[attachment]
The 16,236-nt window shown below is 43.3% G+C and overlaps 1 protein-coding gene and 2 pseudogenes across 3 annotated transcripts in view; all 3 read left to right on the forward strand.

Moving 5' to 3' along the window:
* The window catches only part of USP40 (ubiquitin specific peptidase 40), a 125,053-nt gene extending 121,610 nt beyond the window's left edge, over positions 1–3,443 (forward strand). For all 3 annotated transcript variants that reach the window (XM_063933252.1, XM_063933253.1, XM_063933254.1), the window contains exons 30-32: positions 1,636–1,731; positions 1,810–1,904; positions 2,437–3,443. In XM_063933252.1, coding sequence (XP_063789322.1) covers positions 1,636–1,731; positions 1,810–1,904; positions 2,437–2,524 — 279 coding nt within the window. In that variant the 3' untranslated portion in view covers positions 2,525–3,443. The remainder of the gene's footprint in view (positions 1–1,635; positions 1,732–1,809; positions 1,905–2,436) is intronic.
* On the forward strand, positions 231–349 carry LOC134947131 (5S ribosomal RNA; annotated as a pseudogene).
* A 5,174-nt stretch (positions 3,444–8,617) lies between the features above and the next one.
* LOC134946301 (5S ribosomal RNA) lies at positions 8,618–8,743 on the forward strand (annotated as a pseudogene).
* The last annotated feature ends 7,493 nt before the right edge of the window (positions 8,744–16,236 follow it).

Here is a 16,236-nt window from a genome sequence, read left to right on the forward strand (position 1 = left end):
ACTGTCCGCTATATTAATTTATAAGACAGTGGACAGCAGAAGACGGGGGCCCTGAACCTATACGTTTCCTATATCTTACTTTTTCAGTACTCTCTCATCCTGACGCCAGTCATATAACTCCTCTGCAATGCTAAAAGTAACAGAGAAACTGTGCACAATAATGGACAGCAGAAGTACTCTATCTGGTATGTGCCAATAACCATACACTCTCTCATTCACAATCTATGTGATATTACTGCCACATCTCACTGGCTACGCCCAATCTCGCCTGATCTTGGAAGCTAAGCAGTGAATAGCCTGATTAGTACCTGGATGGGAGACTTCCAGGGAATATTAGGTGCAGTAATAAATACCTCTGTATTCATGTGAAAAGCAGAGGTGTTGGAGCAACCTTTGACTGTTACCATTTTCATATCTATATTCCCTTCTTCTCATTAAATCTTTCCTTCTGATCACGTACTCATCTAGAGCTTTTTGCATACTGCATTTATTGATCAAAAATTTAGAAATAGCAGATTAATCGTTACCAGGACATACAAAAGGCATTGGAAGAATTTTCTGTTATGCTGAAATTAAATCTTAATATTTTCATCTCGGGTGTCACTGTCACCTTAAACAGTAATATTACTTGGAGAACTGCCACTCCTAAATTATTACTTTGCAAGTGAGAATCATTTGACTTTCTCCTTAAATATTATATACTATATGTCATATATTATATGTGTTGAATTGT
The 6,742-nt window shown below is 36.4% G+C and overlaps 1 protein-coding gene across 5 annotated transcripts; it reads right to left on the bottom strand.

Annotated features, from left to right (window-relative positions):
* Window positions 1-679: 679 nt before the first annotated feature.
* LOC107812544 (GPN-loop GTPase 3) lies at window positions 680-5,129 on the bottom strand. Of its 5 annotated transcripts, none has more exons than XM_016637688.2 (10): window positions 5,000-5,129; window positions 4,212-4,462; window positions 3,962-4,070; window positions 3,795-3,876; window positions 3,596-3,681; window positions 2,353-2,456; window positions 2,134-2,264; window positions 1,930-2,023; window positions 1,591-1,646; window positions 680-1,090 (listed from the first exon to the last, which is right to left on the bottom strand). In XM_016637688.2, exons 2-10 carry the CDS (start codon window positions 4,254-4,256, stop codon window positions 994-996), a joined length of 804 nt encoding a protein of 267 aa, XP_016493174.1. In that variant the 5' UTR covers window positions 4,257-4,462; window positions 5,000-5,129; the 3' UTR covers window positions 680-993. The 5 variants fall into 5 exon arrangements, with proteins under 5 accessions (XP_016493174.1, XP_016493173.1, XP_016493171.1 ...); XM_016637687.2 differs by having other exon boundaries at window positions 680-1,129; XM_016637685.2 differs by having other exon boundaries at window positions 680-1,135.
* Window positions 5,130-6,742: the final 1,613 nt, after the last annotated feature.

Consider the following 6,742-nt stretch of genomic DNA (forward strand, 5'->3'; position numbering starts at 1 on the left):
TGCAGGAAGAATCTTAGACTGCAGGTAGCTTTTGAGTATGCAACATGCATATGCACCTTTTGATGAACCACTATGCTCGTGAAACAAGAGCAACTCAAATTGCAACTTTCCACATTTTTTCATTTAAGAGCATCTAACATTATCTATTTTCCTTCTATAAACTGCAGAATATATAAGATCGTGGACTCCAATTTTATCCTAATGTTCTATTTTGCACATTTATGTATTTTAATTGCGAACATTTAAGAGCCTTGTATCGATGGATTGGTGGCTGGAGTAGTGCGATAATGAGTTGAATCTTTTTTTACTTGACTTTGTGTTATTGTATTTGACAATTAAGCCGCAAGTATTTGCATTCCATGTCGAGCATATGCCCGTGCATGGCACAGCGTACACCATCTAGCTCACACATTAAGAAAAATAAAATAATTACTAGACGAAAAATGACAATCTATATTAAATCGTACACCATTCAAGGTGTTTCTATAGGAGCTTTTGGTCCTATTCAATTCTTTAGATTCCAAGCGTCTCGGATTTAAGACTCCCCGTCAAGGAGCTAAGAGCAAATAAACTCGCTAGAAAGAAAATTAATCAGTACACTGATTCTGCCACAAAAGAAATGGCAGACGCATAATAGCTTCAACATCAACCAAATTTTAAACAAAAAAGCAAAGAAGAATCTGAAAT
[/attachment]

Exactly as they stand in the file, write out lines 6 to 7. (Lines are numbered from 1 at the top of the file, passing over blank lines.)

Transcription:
* LOC134946301 (5S ribosomal RNA) lies at positions 8,618–8,743 on the forward strand (annotated as a pseudogene).
* The last annotated feature ends 7,493 nt before the right edge of the window (positions 8,744–16,236 follow it).